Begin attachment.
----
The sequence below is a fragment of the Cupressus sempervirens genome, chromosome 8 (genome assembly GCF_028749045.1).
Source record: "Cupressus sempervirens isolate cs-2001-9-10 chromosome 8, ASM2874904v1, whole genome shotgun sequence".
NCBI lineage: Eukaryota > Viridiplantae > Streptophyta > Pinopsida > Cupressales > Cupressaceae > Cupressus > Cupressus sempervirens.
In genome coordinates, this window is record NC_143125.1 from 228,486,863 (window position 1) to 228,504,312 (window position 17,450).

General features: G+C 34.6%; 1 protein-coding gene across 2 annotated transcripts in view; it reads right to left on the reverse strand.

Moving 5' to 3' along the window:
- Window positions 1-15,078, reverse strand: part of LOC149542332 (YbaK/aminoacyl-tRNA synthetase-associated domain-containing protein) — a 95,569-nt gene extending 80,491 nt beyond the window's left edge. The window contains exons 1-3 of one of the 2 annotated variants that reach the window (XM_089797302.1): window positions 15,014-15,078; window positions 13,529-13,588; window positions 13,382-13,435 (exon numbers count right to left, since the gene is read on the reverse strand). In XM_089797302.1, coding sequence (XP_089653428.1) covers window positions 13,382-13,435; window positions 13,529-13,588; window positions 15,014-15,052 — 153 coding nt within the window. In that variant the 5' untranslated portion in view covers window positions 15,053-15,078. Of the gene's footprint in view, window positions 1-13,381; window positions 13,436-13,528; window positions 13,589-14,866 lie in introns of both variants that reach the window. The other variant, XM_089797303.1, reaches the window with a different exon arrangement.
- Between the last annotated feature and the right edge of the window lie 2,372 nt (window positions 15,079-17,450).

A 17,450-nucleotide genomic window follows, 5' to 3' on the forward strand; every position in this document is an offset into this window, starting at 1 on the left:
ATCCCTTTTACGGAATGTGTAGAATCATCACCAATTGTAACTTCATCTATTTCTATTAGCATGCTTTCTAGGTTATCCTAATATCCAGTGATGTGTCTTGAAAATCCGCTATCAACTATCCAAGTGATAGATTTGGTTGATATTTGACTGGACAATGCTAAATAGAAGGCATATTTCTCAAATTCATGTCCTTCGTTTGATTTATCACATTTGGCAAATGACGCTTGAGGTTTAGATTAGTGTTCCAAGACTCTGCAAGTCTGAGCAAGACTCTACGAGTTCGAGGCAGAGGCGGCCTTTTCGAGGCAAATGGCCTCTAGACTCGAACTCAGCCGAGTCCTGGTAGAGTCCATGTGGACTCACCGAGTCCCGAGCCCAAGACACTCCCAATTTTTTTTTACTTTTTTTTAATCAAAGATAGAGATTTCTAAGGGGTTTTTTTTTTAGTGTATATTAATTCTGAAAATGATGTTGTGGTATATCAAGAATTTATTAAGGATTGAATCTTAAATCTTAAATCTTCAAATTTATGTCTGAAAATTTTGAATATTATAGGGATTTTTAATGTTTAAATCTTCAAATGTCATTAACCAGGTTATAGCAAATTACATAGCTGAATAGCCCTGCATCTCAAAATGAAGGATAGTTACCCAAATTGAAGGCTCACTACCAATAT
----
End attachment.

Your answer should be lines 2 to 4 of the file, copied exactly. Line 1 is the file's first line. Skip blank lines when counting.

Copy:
Source record: "Cupressus sempervirens isolate cs-2001-9-10 chromosome 8, ASM2874904v1, whole genome shotgun sequence".
NCBI lineage: Eukaryota > Viridiplantae > Streptophyta > Pinopsida > Cupressales > Cupressaceae > Cupressus > Cupressus sempervirens.
In genome coordinates, this window is record NC_143125.1 from 228,486,863 (window position 1) to 228,504,312 (window position 17,450).